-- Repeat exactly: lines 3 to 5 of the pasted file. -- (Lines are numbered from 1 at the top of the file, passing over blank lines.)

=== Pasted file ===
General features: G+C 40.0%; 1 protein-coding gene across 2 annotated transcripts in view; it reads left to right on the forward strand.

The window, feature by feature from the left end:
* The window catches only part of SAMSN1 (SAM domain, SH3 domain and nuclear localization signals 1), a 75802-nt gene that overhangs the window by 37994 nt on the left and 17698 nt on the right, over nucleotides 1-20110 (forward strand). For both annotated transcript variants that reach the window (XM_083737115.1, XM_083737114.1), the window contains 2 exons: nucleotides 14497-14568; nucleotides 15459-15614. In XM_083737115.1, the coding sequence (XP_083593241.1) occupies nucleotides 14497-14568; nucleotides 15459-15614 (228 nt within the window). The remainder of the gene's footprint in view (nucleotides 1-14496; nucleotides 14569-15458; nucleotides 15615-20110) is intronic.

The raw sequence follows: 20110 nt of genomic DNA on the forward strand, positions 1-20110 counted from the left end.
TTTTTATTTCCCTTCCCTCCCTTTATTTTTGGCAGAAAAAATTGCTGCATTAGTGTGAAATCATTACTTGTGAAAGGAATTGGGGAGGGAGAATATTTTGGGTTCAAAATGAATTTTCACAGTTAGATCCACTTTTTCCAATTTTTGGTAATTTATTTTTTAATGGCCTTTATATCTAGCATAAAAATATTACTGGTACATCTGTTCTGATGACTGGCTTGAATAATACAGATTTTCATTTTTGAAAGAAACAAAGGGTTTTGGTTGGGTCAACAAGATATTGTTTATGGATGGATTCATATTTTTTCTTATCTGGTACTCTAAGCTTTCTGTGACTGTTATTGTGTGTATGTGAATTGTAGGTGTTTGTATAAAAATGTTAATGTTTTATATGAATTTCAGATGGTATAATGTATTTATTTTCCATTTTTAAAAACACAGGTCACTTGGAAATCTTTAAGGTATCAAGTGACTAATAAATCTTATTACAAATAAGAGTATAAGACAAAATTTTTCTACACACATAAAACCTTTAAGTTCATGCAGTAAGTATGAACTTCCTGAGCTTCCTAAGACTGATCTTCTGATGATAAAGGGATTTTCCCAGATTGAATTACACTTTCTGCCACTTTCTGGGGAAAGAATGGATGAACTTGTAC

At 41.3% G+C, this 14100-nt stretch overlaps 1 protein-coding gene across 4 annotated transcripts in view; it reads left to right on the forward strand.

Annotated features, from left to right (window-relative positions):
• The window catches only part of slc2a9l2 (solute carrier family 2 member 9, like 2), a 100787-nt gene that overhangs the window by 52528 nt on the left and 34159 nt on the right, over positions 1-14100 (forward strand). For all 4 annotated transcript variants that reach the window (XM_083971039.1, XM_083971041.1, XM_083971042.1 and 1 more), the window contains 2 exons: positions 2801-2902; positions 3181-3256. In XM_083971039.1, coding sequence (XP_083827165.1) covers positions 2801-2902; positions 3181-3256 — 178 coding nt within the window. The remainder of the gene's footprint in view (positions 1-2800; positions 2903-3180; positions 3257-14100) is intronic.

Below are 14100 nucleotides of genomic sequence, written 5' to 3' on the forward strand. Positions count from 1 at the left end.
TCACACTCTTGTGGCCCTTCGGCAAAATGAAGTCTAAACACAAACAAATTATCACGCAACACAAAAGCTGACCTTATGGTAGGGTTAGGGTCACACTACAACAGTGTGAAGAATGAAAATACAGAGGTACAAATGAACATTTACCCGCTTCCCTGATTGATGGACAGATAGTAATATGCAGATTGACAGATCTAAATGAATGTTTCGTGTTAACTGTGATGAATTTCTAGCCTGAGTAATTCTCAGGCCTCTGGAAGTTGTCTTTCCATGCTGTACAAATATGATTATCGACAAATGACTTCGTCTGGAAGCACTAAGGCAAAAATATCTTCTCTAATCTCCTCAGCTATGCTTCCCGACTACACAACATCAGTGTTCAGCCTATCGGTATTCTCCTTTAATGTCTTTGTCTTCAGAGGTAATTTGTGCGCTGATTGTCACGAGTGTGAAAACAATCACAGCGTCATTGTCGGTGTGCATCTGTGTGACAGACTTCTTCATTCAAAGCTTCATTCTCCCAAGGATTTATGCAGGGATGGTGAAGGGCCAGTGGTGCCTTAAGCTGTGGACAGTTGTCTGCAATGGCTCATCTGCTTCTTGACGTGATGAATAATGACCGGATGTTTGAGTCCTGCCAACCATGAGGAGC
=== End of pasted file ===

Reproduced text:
* The window catches only part of SAMSN1 (SAM domain, SH3 domain and nuclear localization signals 1), a 75802-nt gene that overhangs the window by 37994 nt on the left and 17698 nt on the right, over nucleotides 1-20110 (forward strand). For both annotated transcript variants that reach the window (XM_083737115.1, XM_083737114.1), the window contains 2 exons: nucleotides 14497-14568; nucleotides 15459-15614. In XM_083737115.1, the coding sequence (XP_083593241.1) occupies nucleotides 14497-14568; nucleotides 15459-15614 (228 nt within the window). The remainder of the gene's footprint in view (nucleotides 1-14496; nucleotides 14569-15458; nucleotides 15615-20110) is intronic.

The raw sequence follows: 20110 nt of genomic DNA on the forward strand, positions 1-20110 counted from the left end.
TTTTTATTTCCCTTCCCTCCCTTTATTTTTGGCAGAAAAAATTGCTGCATTAGTGTGAAATCATTACTTGTGAAAGGAATTGGGGAGGGAGAATATTTTGGGTTCAAAATGAATTTTCACAGTTAGATCCACTTTTTCCAATTTTTGGTAATTTATTTTTTAATGGCCTTTATATCTAGCATAAAAATATTACTGGTACATCTGTTCTGATGACTGGCTTGAATAATACAGATTTTCATTTTTGAAAGAAACAAAGGGTTTTGGTTGGGTCAACAAGATATTGTTTATGGATGGATTCATATTTTTTCTTATCTGGTACTCTAAGCTTTCTGTGACTGTTATTGTGTGTATGTGAATTGTAGGTGTTTGTATAAAAATGTTAATGTTTTATATGAATTTCAGATGGTATAATGTATTTATTTTCCATTTTTAAAAACACAGGTCACTTGGAAATCTTTAAGGTATCAAGTGACTAATAAATCTTATTACAAATAAGAGTATAAGACAAAATTTTTCTACACACATAAAACCTTTAAGTTCATGCAGTAAGTATGAACTTCCTGAGCTTCCTAAGACTGATCTTCTGATGATAAAGGGATTTTCCCAGATTGAATTACACTTTCTGCCACTTTCTGGGGAAAGAATGGATGAACTTGTAC